Mexico's President-Elect Obrador Stuck For Hours on Commercial Flight After Vowing to Sell Presidential Plane

Mexican President-Elect Andres Manuel Lopez Obrador has vowed to sell the country's presidential plane as part of his populist crusade against corruption.

But the leftist leader could be forgiven for having second thoughts after getting stuck on a commercial jet for several hours Wednesday due to bad weather while on his way to the Pacific beach resort of Huatulco.

Obrador, who will be inaugurated on December 1, was among hundreds of passengers stranded at Mexico City's airport after the hub closed due to particularly bad weather as the country experiences its rainy season, Reuters said.

But despite his frustrating delay, Obrador said he will not call off the sale of the presidential Boeing 787 Dreamliner, purchased by current President Enrique Peña Nieto for around $218 million.

"I'm not going to change my mind because of this, I won't get on the presidential plane," Obrador said in a video taken while the aircraft waited on the tarmac. He and his fellow travelers were eventually delayed by four hours, three of which was spent sat on the plane itself.

Obrador comfortably won July's presidential election by securing 53 percent of the vote against three competitors. His populist and anti-corruption message set him apart from more established politicians, propelling him to a landslide victory.

On the campaign trail and since becoming president-elect, Obrador has sought to portray himself as a man of the people, intent on making government more accountable and transparent.

Mexico's President-Elect Andres Manuel Lopez Obrador addresses relatives of missing persons in Mexico City, Mexico September 14, 2018. The leftist has sought to portray himself as a man of the people. REUTERS/Violeta Schmidt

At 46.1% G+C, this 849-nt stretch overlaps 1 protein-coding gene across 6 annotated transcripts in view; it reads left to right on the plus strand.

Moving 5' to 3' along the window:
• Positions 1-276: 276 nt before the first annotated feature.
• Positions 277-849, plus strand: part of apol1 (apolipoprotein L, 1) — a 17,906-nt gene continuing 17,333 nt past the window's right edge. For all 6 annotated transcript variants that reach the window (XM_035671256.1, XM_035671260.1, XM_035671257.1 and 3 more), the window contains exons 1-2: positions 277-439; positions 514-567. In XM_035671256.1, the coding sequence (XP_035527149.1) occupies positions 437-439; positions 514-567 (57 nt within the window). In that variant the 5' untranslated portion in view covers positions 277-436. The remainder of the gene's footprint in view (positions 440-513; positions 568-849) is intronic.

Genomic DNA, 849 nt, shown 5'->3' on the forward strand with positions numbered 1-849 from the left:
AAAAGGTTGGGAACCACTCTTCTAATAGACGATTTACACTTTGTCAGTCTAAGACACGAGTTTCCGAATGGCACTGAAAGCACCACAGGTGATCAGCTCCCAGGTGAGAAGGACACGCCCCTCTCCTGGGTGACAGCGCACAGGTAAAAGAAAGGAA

Alongside ditching the luxury plane, Obrador said he will stop other officials using private jets and helicopters to travel around the country. "We cannot have a rich government and a poor people," he explained.

He has already said he will not live in the presidential palace in Mexico City, known as Los Pinos—the Pines. "I won't live in a mansion of any kind," he vowed, promising instead to turn the building into a public arts center.

Despite Mexico's rampant violent crime—including towards politicians—the president-elect has repeatedly said he will not maintain a security detail. After his election victory, he told reporters bodyguards would not be necessary as he would have the protection of the people.

"He who fights for justice has nothing to fear," Obrador argued, and told a rally in May, "I don't want to go around surrounded by bodyguards. I want you to take care of me, I want the people to look after me."

Obrador's salary will be less than half that of predecessor Nieto as per the president-elect's own orders. He said the savings made—and helped by reduced wages for other public officials—would be passed on to normal citizens.

The new president will earn around $5,000 each month and no other government official would be allowed to earn more than him. "The teachers will earn more, the nurses, the doctors, the cleaners, the police, the soldiers, the marines," he has said.